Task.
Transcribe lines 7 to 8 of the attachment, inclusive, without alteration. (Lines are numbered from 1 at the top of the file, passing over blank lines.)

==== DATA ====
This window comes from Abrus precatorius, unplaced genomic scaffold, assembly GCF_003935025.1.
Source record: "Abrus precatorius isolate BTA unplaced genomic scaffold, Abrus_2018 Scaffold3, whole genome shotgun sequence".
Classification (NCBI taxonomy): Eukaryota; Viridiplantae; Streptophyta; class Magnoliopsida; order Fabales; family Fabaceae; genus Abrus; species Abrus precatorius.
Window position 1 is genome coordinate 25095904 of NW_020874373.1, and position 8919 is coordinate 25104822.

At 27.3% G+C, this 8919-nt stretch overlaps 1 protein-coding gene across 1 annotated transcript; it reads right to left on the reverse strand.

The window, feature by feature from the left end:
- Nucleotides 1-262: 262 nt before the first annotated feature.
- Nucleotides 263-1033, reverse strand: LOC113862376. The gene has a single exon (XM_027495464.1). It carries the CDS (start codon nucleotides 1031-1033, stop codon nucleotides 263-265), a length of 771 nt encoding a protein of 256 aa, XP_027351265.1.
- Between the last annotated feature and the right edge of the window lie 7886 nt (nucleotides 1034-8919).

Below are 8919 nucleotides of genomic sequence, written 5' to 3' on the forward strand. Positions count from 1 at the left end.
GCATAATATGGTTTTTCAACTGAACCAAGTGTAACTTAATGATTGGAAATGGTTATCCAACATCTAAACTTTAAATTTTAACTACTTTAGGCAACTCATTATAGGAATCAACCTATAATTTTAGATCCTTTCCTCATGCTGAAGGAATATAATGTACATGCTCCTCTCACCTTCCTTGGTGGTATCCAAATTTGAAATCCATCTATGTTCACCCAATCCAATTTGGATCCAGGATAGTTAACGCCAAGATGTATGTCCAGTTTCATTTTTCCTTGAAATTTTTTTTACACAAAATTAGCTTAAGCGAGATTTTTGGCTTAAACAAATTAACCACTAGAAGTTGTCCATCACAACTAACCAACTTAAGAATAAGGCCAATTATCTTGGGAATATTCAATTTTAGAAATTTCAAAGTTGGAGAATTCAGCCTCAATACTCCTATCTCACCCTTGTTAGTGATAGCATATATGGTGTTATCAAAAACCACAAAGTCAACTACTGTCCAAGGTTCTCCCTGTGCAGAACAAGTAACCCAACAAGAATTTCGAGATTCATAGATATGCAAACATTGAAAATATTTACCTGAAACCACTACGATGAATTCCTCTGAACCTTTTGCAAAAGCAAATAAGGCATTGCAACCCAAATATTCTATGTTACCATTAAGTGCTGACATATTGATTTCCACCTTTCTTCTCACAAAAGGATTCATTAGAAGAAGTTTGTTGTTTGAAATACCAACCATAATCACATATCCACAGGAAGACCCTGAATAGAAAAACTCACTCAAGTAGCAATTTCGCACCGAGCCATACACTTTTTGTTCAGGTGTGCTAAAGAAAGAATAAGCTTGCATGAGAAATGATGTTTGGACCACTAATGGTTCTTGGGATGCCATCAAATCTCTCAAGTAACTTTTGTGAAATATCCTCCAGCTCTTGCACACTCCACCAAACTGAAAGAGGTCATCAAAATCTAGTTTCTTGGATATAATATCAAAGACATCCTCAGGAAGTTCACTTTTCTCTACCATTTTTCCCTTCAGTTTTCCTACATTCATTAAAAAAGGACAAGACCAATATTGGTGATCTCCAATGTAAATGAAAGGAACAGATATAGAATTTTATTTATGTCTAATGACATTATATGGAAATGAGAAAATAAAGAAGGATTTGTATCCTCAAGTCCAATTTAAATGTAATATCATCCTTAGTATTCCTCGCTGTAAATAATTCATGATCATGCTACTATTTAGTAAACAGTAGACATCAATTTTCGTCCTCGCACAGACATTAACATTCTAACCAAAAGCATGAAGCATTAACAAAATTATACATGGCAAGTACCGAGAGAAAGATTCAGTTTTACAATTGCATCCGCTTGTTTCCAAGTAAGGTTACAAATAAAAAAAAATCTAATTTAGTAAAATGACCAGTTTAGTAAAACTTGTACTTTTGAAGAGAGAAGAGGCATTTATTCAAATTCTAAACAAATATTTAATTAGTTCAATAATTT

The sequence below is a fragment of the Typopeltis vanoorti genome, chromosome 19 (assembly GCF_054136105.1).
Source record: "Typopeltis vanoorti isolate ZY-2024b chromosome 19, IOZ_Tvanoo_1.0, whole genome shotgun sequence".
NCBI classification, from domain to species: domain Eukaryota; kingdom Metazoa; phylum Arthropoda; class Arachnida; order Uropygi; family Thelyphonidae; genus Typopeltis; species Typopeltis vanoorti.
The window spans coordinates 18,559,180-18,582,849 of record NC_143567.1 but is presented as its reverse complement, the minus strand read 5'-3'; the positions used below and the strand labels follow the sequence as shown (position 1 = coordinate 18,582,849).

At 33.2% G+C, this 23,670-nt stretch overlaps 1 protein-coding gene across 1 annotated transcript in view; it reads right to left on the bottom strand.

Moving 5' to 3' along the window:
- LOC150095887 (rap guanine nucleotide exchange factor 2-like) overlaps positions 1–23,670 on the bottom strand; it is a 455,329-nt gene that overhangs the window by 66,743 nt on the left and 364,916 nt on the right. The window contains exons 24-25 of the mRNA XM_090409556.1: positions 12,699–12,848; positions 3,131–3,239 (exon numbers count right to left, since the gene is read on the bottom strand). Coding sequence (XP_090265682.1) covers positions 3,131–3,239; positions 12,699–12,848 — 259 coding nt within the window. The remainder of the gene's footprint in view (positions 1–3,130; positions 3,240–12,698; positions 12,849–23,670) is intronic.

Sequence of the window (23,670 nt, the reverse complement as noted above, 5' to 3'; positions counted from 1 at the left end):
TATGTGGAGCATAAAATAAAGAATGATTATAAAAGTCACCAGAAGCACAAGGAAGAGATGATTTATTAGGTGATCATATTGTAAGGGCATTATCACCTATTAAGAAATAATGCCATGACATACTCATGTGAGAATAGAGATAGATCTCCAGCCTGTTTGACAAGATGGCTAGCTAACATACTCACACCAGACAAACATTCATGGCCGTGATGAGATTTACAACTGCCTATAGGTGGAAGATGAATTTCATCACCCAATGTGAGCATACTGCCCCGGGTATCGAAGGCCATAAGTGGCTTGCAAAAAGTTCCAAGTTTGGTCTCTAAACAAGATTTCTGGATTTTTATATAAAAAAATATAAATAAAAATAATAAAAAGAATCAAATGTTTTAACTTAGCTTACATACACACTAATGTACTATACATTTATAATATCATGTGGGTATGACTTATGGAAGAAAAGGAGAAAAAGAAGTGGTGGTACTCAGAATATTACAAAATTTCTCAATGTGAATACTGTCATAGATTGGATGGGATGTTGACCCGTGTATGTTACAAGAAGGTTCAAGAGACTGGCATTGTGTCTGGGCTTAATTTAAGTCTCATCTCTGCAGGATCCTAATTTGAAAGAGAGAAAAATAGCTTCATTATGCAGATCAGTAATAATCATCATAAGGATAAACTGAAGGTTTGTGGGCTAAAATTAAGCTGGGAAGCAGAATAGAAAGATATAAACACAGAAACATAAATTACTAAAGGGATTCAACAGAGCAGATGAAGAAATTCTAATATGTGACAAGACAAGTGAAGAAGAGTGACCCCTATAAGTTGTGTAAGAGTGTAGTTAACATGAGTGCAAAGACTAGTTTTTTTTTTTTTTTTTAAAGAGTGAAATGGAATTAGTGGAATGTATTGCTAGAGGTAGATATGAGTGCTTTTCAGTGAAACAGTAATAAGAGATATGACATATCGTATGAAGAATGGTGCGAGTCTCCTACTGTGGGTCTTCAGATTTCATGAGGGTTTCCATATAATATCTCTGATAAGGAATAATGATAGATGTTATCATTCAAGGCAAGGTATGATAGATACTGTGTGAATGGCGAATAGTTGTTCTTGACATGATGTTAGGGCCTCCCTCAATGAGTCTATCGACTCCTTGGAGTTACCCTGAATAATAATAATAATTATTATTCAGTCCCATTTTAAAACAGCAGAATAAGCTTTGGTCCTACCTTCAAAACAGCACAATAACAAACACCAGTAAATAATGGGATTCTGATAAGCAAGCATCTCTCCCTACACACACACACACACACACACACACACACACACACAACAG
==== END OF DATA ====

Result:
- Nucleotides 1-262: 262 nt before the first annotated feature.
- Nucleotides 263-1033, reverse strand: LOC113862376. The gene has a single exon (XM_027495464.1). It carries the CDS (start codon nucleotides 1031-1033, stop codon nucleotides 263-265), a length of 771 nt encoding a protein of 256 aa, XP_027351265.1.